At BL, all participants were transitioning from elementary to middle school and began attending one of the two participating middle schools for the first time as sixth graders. At both schools, required gym classes met two or three times per week (alternating school days) and included traditional gym class activities like basketball, volleyball, and dodgeball. At the intervention school, the focal resistance training intervention was also incorporated at the beginning of most gym class sessions, as part of the standard regimen for all students at this school (regardless of study enrollment). Accordingly, the only extra time commitments and protocols for study participants versus nonparticipants were BL and follow-up measurement sessions. The resistance training program used exercise bands, handheld weights, medicine balls, and body weight to achieve progressive overload in all major muscle groups (see Video, Supplemental Digital Content 1, Resistance Training Intervention, http://links.lww.com/TJACSM/A38). In general, exercises focused on whole body, multiplanar, functional movements. Specific content varied day to day and included lunges, body rows, push-ups, pull-ups, planks, and other combined arm and leg resistance exercises. Occasionally, jumps/hops were included for less than 1–2 min.
The intervention activity sessions lasted 8–12 min and included two to four exercises at each of 4 stations (1 min per exercise, 40 s on, 20 s off, for each exercise). Prerecorded bells provided timing at 40 and 20 s each minute, played in conjunction with high-energy music. Progressive overload was achieved by the introduction of higher-intensity modifications of exercises as the school year progressed and by the incorporation of increasingly stiffer elastic bands and heavier handheld weights. Increases were made at student discretion under the guidance of a supervising physical education instructor and were individualized to provide a safe but challenging workout for each student. Each session was preceded by a 4- to 6-min floor warm-up, including static and dynamic activities to engage core, arm, and leg muscles. The four physical education instructors at the intervention school were well versed in this program, as each had been using it as part of the middle school curriculum for the previous 2–3 yr.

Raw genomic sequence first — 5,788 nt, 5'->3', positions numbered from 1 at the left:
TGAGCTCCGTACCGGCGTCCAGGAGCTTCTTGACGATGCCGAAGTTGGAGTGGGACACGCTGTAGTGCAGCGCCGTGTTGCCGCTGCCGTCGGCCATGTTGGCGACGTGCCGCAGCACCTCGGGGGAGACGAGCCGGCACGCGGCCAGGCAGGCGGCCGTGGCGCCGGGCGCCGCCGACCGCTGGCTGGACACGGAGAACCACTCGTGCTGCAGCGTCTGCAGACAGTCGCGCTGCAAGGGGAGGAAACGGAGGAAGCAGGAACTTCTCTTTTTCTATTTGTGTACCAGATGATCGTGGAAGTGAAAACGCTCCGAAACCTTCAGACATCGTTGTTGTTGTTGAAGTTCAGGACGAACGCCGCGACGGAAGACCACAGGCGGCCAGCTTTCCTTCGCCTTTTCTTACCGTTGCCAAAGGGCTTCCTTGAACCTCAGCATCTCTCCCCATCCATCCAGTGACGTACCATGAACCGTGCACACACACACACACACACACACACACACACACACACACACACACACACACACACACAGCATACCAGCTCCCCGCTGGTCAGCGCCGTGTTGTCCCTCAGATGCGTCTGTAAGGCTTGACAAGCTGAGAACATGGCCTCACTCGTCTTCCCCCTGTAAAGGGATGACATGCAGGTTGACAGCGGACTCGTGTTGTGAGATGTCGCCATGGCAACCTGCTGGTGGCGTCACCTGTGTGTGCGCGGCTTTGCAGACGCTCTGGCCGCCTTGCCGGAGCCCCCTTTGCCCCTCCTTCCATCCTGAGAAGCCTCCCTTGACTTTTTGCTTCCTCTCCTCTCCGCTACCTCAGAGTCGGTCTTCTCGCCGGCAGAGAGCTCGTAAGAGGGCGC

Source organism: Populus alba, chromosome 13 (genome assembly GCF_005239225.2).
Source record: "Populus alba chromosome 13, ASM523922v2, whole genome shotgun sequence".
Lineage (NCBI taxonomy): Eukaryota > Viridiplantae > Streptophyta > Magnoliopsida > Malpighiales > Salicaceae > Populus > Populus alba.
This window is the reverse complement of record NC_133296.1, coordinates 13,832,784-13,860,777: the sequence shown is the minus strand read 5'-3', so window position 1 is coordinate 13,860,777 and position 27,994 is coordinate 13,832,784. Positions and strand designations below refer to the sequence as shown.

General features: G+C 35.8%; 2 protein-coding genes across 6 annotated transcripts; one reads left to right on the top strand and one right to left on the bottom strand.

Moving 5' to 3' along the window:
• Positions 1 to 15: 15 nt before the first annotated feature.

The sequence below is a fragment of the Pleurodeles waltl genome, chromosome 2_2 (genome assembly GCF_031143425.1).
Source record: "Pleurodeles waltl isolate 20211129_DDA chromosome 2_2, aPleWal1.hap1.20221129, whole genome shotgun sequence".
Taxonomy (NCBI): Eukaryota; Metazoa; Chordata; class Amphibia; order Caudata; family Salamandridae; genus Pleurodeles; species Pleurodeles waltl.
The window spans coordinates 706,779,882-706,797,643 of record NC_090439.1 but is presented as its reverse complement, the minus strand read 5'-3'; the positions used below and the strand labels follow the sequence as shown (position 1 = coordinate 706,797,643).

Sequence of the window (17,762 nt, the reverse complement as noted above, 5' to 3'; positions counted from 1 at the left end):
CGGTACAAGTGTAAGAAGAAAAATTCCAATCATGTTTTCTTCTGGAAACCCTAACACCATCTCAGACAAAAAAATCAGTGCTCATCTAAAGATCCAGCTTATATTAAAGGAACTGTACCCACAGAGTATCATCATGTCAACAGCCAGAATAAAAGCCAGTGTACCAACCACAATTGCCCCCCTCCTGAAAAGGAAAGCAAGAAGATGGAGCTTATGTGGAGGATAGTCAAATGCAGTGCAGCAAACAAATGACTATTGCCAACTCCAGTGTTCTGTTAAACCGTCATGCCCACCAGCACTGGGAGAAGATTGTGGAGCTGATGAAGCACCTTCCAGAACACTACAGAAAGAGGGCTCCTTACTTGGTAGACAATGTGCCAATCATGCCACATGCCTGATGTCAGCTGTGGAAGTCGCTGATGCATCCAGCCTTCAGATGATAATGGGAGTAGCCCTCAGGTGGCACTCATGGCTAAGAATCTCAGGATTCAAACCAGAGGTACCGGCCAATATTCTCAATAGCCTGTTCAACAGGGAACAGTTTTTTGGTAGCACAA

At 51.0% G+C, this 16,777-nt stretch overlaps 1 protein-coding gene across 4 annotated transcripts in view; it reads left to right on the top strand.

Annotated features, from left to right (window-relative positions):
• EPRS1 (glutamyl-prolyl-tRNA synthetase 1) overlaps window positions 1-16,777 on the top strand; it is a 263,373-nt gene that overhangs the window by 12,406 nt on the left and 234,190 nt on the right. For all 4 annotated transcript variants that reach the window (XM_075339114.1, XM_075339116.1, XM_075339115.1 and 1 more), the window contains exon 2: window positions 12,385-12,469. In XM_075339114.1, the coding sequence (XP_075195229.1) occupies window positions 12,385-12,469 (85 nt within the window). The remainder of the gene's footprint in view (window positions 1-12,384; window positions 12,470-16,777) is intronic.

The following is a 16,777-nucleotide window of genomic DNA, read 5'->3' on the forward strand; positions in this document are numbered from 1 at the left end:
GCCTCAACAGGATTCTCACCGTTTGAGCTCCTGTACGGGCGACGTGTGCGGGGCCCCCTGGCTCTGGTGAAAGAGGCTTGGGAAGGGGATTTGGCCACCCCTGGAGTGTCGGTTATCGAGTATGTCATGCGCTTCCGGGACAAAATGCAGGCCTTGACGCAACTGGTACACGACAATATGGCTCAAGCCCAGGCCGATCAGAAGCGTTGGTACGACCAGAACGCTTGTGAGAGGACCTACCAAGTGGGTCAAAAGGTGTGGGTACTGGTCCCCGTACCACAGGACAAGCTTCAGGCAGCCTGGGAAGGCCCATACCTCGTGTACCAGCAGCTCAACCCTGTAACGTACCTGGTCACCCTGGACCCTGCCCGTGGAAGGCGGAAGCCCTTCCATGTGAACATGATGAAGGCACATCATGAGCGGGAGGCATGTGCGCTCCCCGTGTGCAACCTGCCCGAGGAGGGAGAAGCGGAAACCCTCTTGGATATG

The intervention activity began approximately 1 month after physical education classes commenced in the fall and concluded with the onset of warm weather, allowing outdoor activities in the spring. Initial familiarization with techniques and equipment required 3–4 wk additional “ramp-up” time. Therefore, the intervention spanned a period of 6 months, from November 1 to May 1, minus school vacation weeks, providing 24 wk of intervention activity exposure per school year. Because gym classes at the elementary school did not incorporate resistance band exercises, and because it is unusual for young girls to perform these exercises on their own, the vast majority of participants reported that they had not engaged in formal resistance training at any point before BL measurements.
Female study participants were recruited from an upper-Midwestern suburban school district. The total number of female students entering the sixth grade was 112 girls at the intervention school and 97 girls at the nonintervention school; we enrolled as many students from each site as were willing to participate. Ethnic/racial composition of the included sample was as follows: 88.7% white, non-Hispanic; 4.8% mixed race; 4.8% Asian; and 1.6% Hispanic. Participants ranged in age from 11.0 to 12.1 yr at BL and from 12.6 to 13.7 yr at FU2.
Physical Maturity Assessment